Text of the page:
One of the issues I’ve focused on as a library board trustee is looking at how our library approaches diversity. As a queer brown woman, I have to think that part of why I was elected was because my constituents wanted me to be paying attention to that issue.
Last night as part of the board packet, there was a detailed report on diversity initiatives from various of our librarians, addressing different aspects of the issue. Generally, I think our librarians are doing a pretty stellar job of working on this problem, and could serve as a model for other institutions.
But I’m mostly writing here because I wanted to take a moment to point out just how difficult a problem it is, and how, despite years of effort on our librarians’ part, our collection of books, in particular, still skews very white. That is entirely because American publishing still skews very white — the vast majority of books published, including children’s books, still feature white protagonists.
Our librarians try to balance the general audience’s desire for popular books (which is influenced / limited by what major publishers actually put out, what readers see on the bookstore shelves, or at their friends’ houses, or reviewed in major news sources), with the librarians’ own attempts at increasing diverse representation.
(A tremendous tool for librarians in the latter efforts, by the way, are the various blogs and booklists maintained by various communities and reviewers of color, so keep that up, people, please! It’s made it much easier for our librarians to find brilliant, fabulous #ownvoices titles, often from small presses that would otherwise fly under the radar.)
But we’re still quite far from even reflecting the community around us in Oak Park (which is currently around 68% white). Our librarians are going to keep working the problem, and they’re making improvements every week. To really fix it, though, we need big changes in publishing.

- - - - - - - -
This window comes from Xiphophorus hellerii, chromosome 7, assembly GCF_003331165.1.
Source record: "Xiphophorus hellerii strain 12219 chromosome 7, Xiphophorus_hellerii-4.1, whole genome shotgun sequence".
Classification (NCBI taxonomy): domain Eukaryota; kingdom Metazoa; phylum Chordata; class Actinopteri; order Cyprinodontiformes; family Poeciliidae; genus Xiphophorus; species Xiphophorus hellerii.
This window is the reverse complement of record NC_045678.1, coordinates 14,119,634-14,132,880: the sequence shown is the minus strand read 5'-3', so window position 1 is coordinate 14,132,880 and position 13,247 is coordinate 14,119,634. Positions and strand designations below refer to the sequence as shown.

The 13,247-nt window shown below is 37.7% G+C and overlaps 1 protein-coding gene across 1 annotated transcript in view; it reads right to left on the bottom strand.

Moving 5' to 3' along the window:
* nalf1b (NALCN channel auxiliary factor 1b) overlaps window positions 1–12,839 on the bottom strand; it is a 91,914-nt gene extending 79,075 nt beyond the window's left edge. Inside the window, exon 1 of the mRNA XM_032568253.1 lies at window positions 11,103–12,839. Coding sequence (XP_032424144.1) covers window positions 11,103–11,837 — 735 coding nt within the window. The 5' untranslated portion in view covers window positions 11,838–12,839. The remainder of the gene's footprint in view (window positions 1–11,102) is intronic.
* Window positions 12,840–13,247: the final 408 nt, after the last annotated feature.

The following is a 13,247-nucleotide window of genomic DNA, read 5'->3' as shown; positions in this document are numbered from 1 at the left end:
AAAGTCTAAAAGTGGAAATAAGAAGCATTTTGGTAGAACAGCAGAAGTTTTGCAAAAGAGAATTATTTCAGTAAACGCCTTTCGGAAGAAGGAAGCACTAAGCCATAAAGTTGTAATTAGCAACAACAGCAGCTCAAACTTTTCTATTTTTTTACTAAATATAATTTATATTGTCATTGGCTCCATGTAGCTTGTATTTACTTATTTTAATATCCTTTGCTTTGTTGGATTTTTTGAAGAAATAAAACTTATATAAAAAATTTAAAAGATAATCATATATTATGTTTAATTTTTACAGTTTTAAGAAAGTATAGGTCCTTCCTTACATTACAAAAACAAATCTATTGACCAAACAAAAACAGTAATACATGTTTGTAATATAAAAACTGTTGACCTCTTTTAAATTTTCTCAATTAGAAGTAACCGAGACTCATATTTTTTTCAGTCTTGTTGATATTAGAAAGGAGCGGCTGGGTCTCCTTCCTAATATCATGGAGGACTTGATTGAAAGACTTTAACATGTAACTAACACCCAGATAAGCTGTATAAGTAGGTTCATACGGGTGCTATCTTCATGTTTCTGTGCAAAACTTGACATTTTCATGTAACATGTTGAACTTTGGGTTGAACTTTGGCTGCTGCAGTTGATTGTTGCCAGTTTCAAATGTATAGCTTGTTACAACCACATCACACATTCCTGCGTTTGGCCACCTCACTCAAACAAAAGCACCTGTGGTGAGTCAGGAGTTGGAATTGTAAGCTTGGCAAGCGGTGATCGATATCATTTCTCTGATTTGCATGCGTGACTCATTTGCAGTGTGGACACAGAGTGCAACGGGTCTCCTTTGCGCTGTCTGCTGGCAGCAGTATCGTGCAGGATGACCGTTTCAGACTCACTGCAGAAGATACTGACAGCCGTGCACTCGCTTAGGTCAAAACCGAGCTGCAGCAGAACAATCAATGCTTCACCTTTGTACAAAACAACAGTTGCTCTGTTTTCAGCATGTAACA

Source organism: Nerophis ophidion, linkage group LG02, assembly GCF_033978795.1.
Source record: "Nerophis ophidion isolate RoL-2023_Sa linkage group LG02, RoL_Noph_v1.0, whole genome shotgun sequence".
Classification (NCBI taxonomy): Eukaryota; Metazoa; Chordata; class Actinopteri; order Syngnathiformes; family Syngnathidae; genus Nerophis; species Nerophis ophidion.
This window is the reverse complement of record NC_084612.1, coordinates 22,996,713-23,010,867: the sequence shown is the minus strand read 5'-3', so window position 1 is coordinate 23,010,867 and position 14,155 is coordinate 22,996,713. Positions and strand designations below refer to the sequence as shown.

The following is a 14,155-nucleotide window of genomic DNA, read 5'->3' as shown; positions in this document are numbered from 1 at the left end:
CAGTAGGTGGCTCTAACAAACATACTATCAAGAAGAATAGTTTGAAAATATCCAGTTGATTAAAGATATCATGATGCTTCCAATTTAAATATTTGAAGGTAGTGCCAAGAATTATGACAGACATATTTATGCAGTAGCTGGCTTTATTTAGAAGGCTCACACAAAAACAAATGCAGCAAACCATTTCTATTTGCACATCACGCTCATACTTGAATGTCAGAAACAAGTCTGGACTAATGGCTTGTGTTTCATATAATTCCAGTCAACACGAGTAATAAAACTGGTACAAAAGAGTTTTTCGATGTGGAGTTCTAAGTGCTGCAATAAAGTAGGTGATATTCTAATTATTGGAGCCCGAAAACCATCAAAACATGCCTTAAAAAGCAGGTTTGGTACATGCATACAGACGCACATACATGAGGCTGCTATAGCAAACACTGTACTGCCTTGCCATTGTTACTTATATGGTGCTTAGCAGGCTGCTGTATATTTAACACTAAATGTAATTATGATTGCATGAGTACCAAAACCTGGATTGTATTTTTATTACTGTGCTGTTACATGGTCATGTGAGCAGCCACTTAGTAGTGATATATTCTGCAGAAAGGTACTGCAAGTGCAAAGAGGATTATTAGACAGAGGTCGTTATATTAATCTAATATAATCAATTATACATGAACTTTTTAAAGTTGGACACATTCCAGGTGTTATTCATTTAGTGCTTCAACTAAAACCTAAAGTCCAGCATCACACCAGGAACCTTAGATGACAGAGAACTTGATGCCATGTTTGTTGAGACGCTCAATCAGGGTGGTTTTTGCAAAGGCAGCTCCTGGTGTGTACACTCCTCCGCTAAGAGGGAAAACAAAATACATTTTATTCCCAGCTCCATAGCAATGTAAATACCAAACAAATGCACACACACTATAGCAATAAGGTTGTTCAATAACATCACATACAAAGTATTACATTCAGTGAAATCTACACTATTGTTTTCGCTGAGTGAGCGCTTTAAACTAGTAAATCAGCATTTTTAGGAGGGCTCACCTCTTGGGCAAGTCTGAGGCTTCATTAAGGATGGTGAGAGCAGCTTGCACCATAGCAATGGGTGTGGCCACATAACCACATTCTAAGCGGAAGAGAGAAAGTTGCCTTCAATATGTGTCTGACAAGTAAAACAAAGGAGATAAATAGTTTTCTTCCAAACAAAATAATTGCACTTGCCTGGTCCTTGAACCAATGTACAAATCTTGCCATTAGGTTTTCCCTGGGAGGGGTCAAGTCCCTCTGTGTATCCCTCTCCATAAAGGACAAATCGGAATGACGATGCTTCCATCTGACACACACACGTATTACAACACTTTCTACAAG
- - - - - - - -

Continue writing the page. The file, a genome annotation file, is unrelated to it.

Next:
Publishers, editors — get on that, please. I know I’m preaching to the choir a bit here, for the publishing folks I’m friends with, who are likely to see this, but maybe this will add a note of urgency to your efforts.
We can’t read the books that show our diverse world in its complex truth if those books aren’t even being published. Our kids can’t read them either.
We passed our library board budget last night, the second budget since I’ve been a trustee. I have to say, there’s a steep learning curve on this job. I’ve managed organizational budgets before, for DesiLit and the SLF, but this is an 8 to 9 million budget, managing three different libraries, and it’s another thing altogether.
The first time we passed one, about five months after I took office, there was a lot of the document that I only partially understood; I had to rely on the more experienced board members for guidance and explanation. A LOT of explanation. “Can we go over that bit again, please?” Passing that budget was slow, with three new members on the board; I, at least, needed a lot of handholding.
This time around, in my second year as trustee, it was much more efficient; we all understood what we were voting for, and how the things we’d requested as a board (in terms of equity and access as budgeting priorities) had been effectively implemented by staff, and what the cost implications were per household across the village.
I particularly want to shout out to Jim Madigan, our deputy director, who has been infinitely patient with me — I was just in his office for an extra half hour yesterday before the board meeting, asking him to go over a fine financial detail. For the SF fans in the room: around him, I feel a lot like Ekaterin with Miles’s finance guy — I swear, they could be the same person. Dry, funny, incredibly conscientious, and a light in his eyes when someone actually takes an interest in the arcane details of his profession.